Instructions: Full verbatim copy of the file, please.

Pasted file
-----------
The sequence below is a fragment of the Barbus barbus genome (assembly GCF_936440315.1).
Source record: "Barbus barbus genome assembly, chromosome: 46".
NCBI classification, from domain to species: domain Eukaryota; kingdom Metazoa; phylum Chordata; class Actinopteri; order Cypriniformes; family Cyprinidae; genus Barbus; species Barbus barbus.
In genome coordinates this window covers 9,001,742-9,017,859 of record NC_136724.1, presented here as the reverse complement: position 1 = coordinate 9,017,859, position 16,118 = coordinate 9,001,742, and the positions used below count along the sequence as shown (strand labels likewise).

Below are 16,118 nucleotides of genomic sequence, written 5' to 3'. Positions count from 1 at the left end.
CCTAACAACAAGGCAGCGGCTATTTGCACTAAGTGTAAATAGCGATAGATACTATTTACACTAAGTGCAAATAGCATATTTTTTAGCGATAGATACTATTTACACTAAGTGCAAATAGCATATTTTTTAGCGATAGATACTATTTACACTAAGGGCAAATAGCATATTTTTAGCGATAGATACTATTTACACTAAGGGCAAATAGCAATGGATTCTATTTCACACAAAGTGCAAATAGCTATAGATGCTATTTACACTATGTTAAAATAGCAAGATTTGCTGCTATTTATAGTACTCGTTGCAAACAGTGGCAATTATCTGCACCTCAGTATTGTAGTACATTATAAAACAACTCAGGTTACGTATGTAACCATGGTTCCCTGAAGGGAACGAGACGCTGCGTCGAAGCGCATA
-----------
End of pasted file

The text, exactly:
The sequence below is a fragment of the Barbus barbus genome (assembly GCF_936440315.1).
Source record: "Barbus barbus genome assembly, chromosome: 46".
NCBI classification, from domain to species: domain Eukaryota; kingdom Metazoa; phylum Chordata; class Actinopteri; order Cypriniformes; family Cyprinidae; genus Barbus; species Barbus barbus.
In genome coordinates this window covers 9,001,742-9,017,859 of record NC_136724.1, presented here as the reverse complement: position 1 = coordinate 9,017,859, position 16,118 = coordinate 9,001,742, and the positions used below count along the sequence as shown (strand labels likewise).

Below are 16,118 nucleotides of genomic sequence, written 5' to 3'. Positions count from 1 at the left end.
CCTAACAACAAGGCAGCGGCTATTTGCACTAAGTGTAAATAGCGATAGATACTATTTACACTAAGTGCAAATAGCATATTTTTTAGCGATAGATACTATTTACACTAAGTGCAAATAGCATATTTTTTAGCGATAGATACTATTTACACTAAGGGCAAATAGCATATTTTTAGCGATAGATACTATTTACACTAAGGGCAAATAGCAATGGATTCTATTTCACACAAAGTGCAAATAGCTATAGATGCTATTTACACTATGTTAAAATAGCAAGATTTGCTGCTATTTATAGTACTCGTTGCAAACAGTGGCAATTATCTGCACCTCAGTATTGTAGTACATTATAAAACAACTCAGGTTACGTATGTAACCATGGTTCCCTGAAGGGAACGAGACGCTGCGTCGAAGCGCATA